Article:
Thursday, June 07, 2007

Richard Thompson


What makes a particular sound recognizable? Neuroscience has made much progress in helping us to understand things like how we can recognize the voice of a loved one. We can even create algorithms that allow machines to recognize voices with a fair degree of accuracy (though they do not approach the efficiency of the human brain). Someday, perhaps sooner than we think, we will have a fairly detailed idea of what happens to our brain on a molecular level when we answer the phone and instantly recognize a voice.

But what strange alchemy is it that allows us to recognize the "voice" of an instrumentalist? This is a much more rare occurrence. It's one thing to instantly recognize the sound of your mother's voice, but it seems much more amazing that we can distinguish say, Miles Davis trumpet playing from that of Freddie Hubbard. Developing a recognizable "voice" on an instrument like the trumpet takes a level of skill that it is difficult for me to imagine.

Which makes Richard Thompson's accomplishment all the more remarkable. A few months ago, I was standing in line at a Babies 'R' Us and a voice in the back of my head said "Richard Thompson is playing that guitar." I tuned into the background music more closely, and sure enough it was Thompson playing "I Ride Through Your Slipstream" a track from his 1994 album Mirror Blue that I hadn't heard in years. The thing is, I can almost always recognize Thompson's playing--whether on an acoustic or electric instrument--within only a few notes. How does something like this happen? It's one thing to establish a "voice" on an acoustic instrument that produces sound by the force of one's breath (e.g. a trumpet or saxophone), but to do it on a stringed instrument that is at times electrically amplified and distorted--that strikes me as nearly miraculous.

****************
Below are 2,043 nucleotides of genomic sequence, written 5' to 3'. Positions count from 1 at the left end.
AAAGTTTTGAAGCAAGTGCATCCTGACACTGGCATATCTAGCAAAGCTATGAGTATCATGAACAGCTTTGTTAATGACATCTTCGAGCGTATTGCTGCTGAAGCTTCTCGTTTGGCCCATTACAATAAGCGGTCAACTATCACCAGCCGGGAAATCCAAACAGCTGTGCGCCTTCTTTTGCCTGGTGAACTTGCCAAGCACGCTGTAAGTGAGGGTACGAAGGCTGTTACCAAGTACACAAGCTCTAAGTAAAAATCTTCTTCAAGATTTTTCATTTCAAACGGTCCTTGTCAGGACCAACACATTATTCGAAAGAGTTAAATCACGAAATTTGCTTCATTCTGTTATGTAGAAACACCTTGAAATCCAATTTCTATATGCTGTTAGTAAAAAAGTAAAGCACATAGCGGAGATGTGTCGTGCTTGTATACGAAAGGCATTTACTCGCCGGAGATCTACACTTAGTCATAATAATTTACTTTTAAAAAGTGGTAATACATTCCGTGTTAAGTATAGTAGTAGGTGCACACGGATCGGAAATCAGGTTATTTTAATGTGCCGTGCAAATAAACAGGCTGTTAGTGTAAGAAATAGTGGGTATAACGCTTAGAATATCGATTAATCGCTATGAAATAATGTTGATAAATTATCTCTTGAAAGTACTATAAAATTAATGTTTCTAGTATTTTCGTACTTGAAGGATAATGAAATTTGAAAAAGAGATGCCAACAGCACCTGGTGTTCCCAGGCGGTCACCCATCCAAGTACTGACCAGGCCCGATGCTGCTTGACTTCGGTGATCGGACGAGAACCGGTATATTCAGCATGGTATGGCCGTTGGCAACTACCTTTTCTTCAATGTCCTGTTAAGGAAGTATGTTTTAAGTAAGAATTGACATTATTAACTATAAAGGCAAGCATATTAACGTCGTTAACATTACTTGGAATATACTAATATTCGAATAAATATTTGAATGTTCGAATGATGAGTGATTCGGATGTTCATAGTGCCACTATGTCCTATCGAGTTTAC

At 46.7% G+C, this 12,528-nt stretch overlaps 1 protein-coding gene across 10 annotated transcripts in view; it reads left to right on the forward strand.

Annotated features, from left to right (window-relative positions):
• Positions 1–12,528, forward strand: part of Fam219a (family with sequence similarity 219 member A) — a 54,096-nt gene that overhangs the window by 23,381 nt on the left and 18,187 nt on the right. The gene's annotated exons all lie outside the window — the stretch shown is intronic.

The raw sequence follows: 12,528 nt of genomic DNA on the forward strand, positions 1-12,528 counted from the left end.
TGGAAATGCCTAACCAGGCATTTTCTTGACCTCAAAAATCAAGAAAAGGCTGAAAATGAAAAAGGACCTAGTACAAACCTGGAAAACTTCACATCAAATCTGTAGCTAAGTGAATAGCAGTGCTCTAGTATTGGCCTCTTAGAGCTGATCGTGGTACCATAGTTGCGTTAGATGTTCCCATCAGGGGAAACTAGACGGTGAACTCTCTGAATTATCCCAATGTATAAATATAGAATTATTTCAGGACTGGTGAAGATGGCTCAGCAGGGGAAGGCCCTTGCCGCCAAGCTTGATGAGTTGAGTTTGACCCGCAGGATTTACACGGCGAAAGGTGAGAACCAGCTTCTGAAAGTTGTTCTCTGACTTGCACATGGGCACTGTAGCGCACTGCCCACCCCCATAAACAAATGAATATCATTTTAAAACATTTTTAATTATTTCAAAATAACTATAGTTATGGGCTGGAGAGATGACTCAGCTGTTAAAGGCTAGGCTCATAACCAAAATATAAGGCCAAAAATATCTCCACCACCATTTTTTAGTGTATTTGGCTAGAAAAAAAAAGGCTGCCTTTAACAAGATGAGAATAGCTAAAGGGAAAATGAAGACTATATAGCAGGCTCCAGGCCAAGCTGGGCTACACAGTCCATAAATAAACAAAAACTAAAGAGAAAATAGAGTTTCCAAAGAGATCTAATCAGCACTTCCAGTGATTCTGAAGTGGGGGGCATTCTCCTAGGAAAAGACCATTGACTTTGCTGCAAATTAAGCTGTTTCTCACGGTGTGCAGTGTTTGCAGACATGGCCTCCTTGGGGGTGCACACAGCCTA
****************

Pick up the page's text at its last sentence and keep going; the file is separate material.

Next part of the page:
How is it that using hardly anything more than his fingers Thompson has managed to create a "voice" that is so instantly recognizable? It's not just that I recognize Thompson's songwriting or his singing either. I can recall a number of times listening to someone else's music and thinking "that must be Richard Thompson playing." I check the liner notes, and yep, it's Thompson doing a guest spot (something he is asked to do often). Maybe I don't instantly recognize Thompson's playing 100% of the time, but far more often than not I do, regardless of context. I am at a loss to explain this phenomena. Perhaps one day neuroscience will be able to explain it. Until then, I chose to believe that Richard Thompson has magic fingers.

Here's a couple instrumental tracks from Thompson albums that have fallen out-of-print. The first is a Duke Ellington composition, "Rockin' In Rhythm" taken from Thompson's 1981 album of instrumentals, Strict Tempo. The other, "Persuasion" comes from a soundtrack to a nearly forgotten film, Sweet Talker. Tim Finn of Crowded House later added lyrics to the song, and Thompson re-recorded it with vocals for his Capitol era best of compilation, Action Packed. In both cases, despite the disparity in the material, production and instruments played, Thompson's playing is instantly identifiable.

Too often when people discuss the "great" rock guitarists, the basis of evaluation seems to be the level of technical difficultly required to play a particular solo or riff. Such considerations have their place of course--and there is no doubt that Thompson is capable of great feats of technical dexterity--but in creating a unique and instantly recognizable "voice" on his instrument, Thompson has in my estimation done something very special indeed.

Also, Thompson just released his umpteenth solo album, Sweet Warrior.

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